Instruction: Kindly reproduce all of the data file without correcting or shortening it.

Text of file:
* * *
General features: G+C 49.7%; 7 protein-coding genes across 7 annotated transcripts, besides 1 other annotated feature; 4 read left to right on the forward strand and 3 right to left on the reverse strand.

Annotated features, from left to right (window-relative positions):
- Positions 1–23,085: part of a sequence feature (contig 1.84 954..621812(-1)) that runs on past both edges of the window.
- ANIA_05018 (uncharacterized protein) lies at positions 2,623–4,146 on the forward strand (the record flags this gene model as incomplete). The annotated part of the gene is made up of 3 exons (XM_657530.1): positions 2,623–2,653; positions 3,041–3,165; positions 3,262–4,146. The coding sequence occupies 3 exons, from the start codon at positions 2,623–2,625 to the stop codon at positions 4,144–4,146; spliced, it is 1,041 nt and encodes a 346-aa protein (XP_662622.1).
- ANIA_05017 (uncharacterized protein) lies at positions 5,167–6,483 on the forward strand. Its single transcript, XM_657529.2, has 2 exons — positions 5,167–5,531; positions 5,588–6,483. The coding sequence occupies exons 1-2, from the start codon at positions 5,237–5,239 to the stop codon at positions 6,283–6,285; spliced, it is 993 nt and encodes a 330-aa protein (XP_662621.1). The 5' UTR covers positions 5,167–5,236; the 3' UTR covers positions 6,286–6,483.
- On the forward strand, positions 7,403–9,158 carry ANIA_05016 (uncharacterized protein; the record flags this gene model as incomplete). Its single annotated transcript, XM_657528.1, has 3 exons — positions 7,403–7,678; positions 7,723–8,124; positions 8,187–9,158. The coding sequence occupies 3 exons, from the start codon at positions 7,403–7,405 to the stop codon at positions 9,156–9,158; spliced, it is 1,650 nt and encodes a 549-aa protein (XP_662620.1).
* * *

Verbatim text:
General features: G+C 49.7%; 7 protein-coding genes across 7 annotated transcripts, besides 1 other annotated feature; 4 read left to right on the forward strand and 3 right to left on the reverse strand.

Annotated features, from left to right (window-relative positions):
- Positions 1–23,085: part of a sequence feature (contig 1.84 954..621812(-1)) that runs on past both edges of the window.
- ANIA_05018 (uncharacterized protein) lies at positions 2,623–4,146 on the forward strand (the record flags this gene model as incomplete). The annotated part of the gene is made up of 3 exons (XM_657530.1): positions 2,623–2,653; positions 3,041–3,165; positions 3,262–4,146. The coding sequence occupies 3 exons, from the start codon at positions 2,623–2,625 to the stop codon at positions 4,144–4,146; spliced, it is 1,041 nt and encodes a 346-aa protein (XP_662622.1).
- ANIA_05017 (uncharacterized protein) lies at positions 5,167–6,483 on the forward strand. Its single transcript, XM_657529.2, has 2 exons — positions 5,167–5,531; positions 5,588–6,483. The coding sequence occupies exons 1-2, from the start codon at positions 5,237–5,239 to the stop codon at positions 6,283–6,285; spliced, it is 993 nt and encodes a 330-aa protein (XP_662621.1). The 5' UTR covers positions 5,167–5,236; the 3' UTR covers positions 6,286–6,483.
- On the forward strand, positions 7,403–9,158 carry ANIA_05016 (uncharacterized protein; the record flags this gene model as incomplete). Its single annotated transcript, XM_657528.1, has 3 exons — positions 7,403–7,678; positions 7,723–8,124; positions 8,187–9,158. The coding sequence occupies 3 exons, from the start codon at positions 7,403–7,405 to the stop codon at positions 9,156–9,158; spliced, it is 1,650 nt and encodes a 549-aa protein (XP_662620.1).